The presidencies of Kennedy and Johnson, the events of Vietnam, Watergate, and other historical events unfold through the perspective of an Alabama man with an IQ of 75, whose only desire is to be reunited with his childhood sweetheart.
The defense and the prosecution have rested and the jury is filing into the jury room to decide if a young man is guilty or innocent of murdering his father. What begins as an open-and-shut case of murder soon becomes a detective story that presents a succession of clues creating doubt, and a mini-drama of each of the jurors' prejudices and preconceptions about the trial, the accused, and each other. Based on the play, all of the action takes place on the stage of the jury room.Written by
Both this film and its source material are often used in teaching mid-to-upper levels of English in overseas schools and courses, and excerpts from the play are included in some textbooks. Language courses often require exercises in which the students can practice explaining, comparing and discussing a variety of qualities on any subject, and this film presents them amply: A multitude of varying characters (polite 11, thoughtful 9, biased 10, etc) varying approaches (stubborn 3, open-minded 2, uninterested 7, methodical 4, etc) varying personalities (weak 1, meek 2, aggressive 10, annoying 12, etc) all kinds of reactions, facial expressions, etc. The language used by certain characters is also the subject of discussion points in classes about how to express oneself in certain situations, such as 4's diplomatic expression of "It's no secret that children from slum backgrounds are potential menaces to society" versus 10's very rude "The kids who crawl out of these places are real trash" while they are essentially trying to say the same thing. See more »
The film is implied to take place on the East Coast of the United States, based upon the baseball teams that the jurors mention. Also, one of the jurors (Juror 12, played by Robert Webber) asks Juror 8 (played by Henry Fonda) whether they can see Manhattan's Woolworth Building from the jury room window, which Juror 8 affirms. The opening/exterior shot of the court house is that of the New York Supreme Court in Manhattan at 60 Centre Street. See more »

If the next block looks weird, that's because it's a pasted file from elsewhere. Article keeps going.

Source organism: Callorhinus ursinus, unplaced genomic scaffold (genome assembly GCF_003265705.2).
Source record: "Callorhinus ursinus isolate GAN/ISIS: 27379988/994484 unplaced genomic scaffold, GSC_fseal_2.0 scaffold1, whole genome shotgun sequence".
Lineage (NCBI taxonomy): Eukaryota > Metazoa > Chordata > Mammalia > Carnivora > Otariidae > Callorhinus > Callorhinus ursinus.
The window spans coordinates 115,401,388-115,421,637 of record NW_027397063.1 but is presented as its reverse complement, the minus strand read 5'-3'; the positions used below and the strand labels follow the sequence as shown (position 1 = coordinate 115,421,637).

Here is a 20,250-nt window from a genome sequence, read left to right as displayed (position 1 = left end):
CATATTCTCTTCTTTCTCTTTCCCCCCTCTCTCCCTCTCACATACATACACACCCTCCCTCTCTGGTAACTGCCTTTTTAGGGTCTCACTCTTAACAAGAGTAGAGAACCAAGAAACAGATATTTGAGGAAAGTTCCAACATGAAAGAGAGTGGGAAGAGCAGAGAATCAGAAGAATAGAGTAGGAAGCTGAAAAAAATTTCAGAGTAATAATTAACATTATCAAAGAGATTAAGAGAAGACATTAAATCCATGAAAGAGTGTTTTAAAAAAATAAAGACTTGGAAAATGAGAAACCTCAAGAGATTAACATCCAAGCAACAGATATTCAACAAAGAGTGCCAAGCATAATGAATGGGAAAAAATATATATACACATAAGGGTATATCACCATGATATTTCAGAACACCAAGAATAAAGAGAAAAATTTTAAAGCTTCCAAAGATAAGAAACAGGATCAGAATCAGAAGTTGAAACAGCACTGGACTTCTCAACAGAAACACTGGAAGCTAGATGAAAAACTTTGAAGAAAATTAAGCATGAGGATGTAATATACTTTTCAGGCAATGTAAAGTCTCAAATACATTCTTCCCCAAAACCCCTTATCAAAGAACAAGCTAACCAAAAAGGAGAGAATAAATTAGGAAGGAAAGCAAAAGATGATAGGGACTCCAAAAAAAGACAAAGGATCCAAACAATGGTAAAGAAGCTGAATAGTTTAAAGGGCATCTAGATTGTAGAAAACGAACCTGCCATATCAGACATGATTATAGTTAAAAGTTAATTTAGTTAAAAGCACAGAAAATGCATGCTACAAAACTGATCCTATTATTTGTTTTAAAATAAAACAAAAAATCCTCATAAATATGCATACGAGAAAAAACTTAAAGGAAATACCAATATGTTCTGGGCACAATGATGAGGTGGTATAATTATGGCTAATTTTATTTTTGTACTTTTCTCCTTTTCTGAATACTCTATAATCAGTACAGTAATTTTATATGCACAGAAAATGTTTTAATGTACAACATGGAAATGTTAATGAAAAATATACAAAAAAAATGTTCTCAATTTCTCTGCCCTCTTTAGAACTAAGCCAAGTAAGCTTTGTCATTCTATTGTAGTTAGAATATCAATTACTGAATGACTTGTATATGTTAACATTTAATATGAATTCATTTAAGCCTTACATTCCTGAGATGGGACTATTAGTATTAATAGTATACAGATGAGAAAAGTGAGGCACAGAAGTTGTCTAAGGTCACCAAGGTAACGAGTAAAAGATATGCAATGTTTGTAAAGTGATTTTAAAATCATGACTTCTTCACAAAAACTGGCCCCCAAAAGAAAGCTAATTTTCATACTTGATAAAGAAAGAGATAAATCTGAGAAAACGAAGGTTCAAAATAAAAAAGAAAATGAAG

Man in corridor:
You did a wonderful job, wonderful job!
To continue, you've listened to a long and complex case, murder in the first degree. Premeditated murder is the most serious charge tried in our criminal courts. You've listened to the testimony, you've had the law read to you and interpreted as it applies in this case, it's now your duty to sit down and try to separate the facts from the fancy. One man is dead, another man's life is at stake, if there's a reasonable doubt in your minds as to...
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At the end of the film, the actors are billed in order of their juror numbers; thus Henry Fonda, although the star of the film, appears 8th. See more »
Intense courtroom drama which has 12 very different people, all males, struggling with a murder case involving a young Puerto Rican boy that seems cut-and-dried. However, juror Henry Fonda does not believe it to be as sure-fire as it appears. He votes not guilty and what follows is a chain of events that will test the views, beliefs and thoughts of the other 11 members. Fonda is great, but Lee J. Cobb steals every scene (and that is not easy to do in a film like this). Ed Begley, Martin Balsam, Jack Warden, Jack Klugman, Joseph Sweeney, E.G. Marshall and John Fiedler are among the other individuals caught in a situation that is much more difficult than it appears on the surface. An excellent character-study that should be studied and embraced by all present and future film-makers. 5 stars out of 5.
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